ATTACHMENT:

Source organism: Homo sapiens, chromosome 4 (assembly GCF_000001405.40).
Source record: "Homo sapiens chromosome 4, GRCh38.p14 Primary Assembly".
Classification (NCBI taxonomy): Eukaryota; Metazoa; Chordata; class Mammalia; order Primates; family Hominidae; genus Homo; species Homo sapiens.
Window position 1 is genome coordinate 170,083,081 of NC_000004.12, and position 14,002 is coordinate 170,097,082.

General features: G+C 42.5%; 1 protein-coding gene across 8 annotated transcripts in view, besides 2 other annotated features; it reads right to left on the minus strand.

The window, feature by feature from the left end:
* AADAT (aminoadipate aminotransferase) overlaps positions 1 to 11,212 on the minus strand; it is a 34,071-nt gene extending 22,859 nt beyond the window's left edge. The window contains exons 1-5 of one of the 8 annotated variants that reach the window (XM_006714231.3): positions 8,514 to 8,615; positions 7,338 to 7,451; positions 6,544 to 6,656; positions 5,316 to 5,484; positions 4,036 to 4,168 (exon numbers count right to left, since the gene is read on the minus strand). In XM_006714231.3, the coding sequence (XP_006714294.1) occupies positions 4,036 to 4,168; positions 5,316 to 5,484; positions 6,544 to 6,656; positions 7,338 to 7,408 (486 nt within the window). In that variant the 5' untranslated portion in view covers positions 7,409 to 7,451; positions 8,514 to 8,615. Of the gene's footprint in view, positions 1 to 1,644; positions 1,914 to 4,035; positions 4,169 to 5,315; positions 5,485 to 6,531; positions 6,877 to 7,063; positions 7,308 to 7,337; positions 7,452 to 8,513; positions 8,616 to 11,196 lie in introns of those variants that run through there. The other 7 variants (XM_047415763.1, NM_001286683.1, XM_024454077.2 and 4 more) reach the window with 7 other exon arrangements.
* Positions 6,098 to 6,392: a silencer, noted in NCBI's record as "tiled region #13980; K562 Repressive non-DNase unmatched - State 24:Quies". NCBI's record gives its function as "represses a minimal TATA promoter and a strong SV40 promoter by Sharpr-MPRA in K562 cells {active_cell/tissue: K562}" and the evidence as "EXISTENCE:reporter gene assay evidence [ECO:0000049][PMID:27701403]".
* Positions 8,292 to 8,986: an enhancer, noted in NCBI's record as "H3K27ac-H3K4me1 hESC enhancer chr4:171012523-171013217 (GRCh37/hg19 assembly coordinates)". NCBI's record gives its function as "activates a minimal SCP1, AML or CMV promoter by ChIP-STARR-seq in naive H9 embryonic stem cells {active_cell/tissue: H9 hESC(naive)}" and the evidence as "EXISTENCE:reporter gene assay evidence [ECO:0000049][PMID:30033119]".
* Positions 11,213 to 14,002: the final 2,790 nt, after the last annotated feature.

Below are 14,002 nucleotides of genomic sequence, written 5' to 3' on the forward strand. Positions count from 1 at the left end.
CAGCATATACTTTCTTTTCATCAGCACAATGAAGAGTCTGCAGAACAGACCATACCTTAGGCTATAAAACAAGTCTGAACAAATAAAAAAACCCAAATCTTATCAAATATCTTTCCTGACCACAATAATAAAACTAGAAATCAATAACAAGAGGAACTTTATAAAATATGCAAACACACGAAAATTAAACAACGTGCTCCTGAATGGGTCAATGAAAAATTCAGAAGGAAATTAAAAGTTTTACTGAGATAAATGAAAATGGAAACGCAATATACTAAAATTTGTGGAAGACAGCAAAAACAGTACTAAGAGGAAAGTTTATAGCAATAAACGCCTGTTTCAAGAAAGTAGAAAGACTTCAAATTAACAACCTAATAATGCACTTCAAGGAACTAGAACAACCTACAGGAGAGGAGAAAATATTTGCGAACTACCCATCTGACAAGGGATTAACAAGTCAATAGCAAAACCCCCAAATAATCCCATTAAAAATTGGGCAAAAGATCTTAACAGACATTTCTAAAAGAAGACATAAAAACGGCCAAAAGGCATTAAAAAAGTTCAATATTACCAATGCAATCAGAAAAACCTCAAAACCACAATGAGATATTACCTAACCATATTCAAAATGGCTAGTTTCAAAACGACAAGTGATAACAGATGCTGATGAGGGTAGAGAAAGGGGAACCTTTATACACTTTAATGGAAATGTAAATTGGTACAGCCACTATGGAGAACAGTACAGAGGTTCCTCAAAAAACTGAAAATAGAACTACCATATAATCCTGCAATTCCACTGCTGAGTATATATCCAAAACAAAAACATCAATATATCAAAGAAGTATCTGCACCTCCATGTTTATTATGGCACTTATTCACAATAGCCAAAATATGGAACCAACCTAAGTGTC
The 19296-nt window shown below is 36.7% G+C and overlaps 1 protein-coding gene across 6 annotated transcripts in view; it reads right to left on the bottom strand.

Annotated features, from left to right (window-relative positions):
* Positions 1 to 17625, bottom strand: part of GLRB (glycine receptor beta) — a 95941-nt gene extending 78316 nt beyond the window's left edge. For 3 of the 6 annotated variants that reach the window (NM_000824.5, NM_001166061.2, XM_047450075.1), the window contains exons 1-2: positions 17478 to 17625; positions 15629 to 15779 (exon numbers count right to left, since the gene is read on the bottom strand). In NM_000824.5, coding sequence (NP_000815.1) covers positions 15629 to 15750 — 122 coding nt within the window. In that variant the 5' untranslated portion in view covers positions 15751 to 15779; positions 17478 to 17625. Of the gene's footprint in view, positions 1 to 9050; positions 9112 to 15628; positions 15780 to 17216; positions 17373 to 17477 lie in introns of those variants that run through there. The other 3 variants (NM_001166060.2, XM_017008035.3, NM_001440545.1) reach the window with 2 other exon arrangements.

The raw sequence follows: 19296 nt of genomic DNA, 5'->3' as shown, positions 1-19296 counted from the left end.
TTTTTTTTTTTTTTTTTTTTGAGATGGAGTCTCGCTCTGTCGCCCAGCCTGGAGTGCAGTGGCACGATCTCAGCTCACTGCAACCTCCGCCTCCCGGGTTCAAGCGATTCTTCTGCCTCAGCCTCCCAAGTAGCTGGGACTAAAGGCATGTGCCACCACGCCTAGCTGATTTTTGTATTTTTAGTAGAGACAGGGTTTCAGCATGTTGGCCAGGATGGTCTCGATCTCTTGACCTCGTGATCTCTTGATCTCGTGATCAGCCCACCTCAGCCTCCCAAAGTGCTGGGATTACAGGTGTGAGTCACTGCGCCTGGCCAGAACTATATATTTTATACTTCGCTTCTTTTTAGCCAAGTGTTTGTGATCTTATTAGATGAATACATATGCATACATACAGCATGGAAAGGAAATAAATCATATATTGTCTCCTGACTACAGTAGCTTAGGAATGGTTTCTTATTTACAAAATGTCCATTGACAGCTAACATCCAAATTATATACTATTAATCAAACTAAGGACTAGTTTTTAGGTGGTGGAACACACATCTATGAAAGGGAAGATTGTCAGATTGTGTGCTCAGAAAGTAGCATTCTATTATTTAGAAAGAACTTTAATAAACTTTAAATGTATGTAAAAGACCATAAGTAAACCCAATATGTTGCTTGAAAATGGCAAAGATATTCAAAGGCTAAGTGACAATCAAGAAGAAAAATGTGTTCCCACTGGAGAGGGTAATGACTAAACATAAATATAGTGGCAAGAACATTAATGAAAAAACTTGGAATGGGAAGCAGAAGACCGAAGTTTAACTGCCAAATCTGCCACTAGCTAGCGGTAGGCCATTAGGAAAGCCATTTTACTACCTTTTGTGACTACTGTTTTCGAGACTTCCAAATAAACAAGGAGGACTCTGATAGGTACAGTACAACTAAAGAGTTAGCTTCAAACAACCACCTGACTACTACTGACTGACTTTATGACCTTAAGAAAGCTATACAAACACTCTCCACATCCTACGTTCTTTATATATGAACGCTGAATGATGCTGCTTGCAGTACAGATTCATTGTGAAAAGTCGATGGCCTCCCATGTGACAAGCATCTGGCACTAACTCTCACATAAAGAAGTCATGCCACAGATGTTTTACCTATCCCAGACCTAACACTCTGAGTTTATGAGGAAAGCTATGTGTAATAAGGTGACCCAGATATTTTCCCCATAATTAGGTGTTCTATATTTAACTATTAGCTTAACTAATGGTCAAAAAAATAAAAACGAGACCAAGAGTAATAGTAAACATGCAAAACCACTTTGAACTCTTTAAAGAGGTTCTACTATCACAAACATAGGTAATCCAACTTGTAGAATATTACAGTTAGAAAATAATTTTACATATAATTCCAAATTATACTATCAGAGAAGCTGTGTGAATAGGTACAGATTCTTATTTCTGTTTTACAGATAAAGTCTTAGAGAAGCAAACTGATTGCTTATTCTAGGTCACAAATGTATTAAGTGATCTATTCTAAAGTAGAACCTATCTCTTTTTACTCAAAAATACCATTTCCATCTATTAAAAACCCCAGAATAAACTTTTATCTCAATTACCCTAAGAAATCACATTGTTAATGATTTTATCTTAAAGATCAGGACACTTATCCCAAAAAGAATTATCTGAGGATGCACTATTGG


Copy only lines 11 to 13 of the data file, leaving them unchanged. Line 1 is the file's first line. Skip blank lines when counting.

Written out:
Below are 14,002 nucleotides of genomic sequence, written 5' to 3' on the forward strand. Positions count from 1 at the left end.
CAGCATATACTTTCTTTTCATCAGCACAATGAAGAGTCTGCAGAACAGACCATACCTTAGGCTATAAAACAAGTCTGAACAAATAAAAAAACCCAAATCTTATCAAATATCTTTCCTGACCACAATAATAAAACTAGAAATCAATAACAAGAGGAACTTTATAAAATATGCAAACACACGAAAATTAAACAACGTGCTCCTGAATGGGTCAATGAAAAATTCAGAAGGAAATTAAAAGTTTTACTGAGATAAATGAAAATGGAAACGCAATATACTAAAATTTGTGGAAGACAGCAAAAACAGTACTAAGAGGAAAGTTTATAGCAATAAACGCCTGTTTCAAGAAAGTAGAAAGACTTCAAATTAACAACCTAATAATGCACTTCAAGGAACTAGAACAACCTACAGGAGAGGAGAAAATATTTGCGAACTACCCATCTGACAAGGGATTAACAAGTCAATAGCAAAACCCCCAAATAATCCCATTAAAAATTGGGCAAAAGATCTTAACAGACATTTCTAAAAGAAGACATAAAAACGGCCAAAAGGCATTAAAAAAGTTCAATATTACCAATGCAATCAGAAAAACCTCAAAACCACAATGAGATATTACCTAACCATATTCAAAATGGCTAGTTTCAAAACGACAAGTGATAACAGATGCTGATGAGGGTAGAGAAAGGGGAACCTTTATACACTTTAATGGAAATGTAAATTGGTACAGCCACTATGGAGAACAGTACAGAGGTTCCTCAAAAAACTGAAAATAGAACTACCATATAATCCTGCAATTCCACTGCTGAGTATATATCCAAAACAAAAACATCAATATATCAAAGAAGTATCTGCACCTCCATGTTTATTATGGCACTTATTCACAATAGCCAAAATATGGAACCAACCTAAGTGTC
The 19296-nt window shown below is 36.7% G+C and overlaps 1 protein-coding gene across 6 annotated transcripts in view; it reads right to left on the bottom strand.